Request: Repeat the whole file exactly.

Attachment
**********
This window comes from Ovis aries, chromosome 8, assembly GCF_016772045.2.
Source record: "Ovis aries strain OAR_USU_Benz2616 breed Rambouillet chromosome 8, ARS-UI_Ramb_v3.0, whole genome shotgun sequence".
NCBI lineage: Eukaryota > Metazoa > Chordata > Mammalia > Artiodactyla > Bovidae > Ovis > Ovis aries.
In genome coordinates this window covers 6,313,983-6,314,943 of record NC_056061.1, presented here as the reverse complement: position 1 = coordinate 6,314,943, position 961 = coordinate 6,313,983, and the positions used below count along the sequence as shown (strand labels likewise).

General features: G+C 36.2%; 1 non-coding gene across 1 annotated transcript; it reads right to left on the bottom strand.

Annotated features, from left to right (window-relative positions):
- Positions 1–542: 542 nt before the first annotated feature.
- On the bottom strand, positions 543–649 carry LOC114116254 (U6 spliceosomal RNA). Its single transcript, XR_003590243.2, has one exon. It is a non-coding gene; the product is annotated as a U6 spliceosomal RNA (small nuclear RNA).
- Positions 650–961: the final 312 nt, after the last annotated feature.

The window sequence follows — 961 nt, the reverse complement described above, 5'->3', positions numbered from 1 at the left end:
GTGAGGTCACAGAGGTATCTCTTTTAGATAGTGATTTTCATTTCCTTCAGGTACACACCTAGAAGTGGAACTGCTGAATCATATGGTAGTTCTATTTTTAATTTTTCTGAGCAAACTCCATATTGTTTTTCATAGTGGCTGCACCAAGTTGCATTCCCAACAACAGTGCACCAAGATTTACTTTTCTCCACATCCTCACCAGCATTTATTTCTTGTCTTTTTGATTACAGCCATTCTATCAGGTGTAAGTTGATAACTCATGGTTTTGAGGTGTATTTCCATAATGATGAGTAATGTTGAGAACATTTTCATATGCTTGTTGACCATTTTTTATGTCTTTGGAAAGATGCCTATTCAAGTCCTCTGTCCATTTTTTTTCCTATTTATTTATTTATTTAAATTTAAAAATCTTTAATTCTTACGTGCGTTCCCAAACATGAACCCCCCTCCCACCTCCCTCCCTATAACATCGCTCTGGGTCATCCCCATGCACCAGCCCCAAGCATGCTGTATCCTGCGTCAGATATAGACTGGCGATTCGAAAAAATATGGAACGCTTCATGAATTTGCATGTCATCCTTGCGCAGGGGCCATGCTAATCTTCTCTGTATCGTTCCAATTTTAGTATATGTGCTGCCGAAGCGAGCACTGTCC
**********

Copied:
This window comes from Ovis aries, chromosome 8, assembly GCF_016772045.2.
Source record: "Ovis aries strain OAR_USU_Benz2616 breed Rambouillet chromosome 8, ARS-UI_Ramb_v3.0, whole genome shotgun sequence".
NCBI lineage: Eukaryota > Metazoa > Chordata > Mammalia > Artiodactyla > Bovidae > Ovis > Ovis aries.
In genome coordinates this window covers 6,313,983-6,314,943 of record NC_056061.1, presented here as the reverse complement: position 1 = coordinate 6,314,943, position 961 = coordinate 6,313,983, and the positions used below count along the sequence as shown (strand labels likewise).

General features: G+C 36.2%; 1 non-coding gene across 1 annotated transcript; it reads right to left on the bottom strand.

Annotated features, from left to right (window-relative positions):
- Positions 1–542: 542 nt before the first annotated feature.
- On the bottom strand, positions 543–649 carry LOC114116254 (U6 spliceosomal RNA). Its single transcript, XR_003590243.2, has one exon. It is a non-coding gene; the product is annotated as a U6 spliceosomal RNA (small nuclear RNA).
- Positions 650–961: the final 312 nt, after the last annotated feature.

The window sequence follows — 961 nt, the reverse complement described above, 5'->3', positions numbered from 1 at the left end:
GTGAGGTCACAGAGGTATCTCTTTTAGATAGTGATTTTCATTTCCTTCAGGTACACACCTAGAAGTGGAACTGCTGAATCATATGGTAGTTCTATTTTTAATTTTTCTGAGCAAACTCCATATTGTTTTTCATAGTGGCTGCACCAAGTTGCATTCCCAACAACAGTGCACCAAGATTTACTTTTCTCCACATCCTCACCAGCATTTATTTCTTGTCTTTTTGATTACAGCCATTCTATCAGGTGTAAGTTGATAACTCATGGTTTTGAGGTGTATTTCCATAATGATGAGTAATGTTGAGAACATTTTCATATGCTTGTTGACCATTTTTTATGTCTTTGGAAAGATGCCTATTCAAGTCCTCTGTCCATTTTTTTTCCTATTTATTTATTTATTTAAATTTAAAAATCTTTAATTCTTACGTGCGTTCCCAAACATGAACCCCCCTCCCACCTCCCTCCCTATAACATCGCTCTGGGTCATCCCCATGCACCAGCCCCAAGCATGCTGTATCCTGCGTCAGATATAGACTGGCGATTCGAAAAAATATGGAACGCTTCATGAATTTGCATGTCATCCTTGCGCAGGGGCCATGCTAATCTTCTCTGTATCGTTCCAATTTTAGTATATGTGCTGCCGAAGCGAGCACTGTCC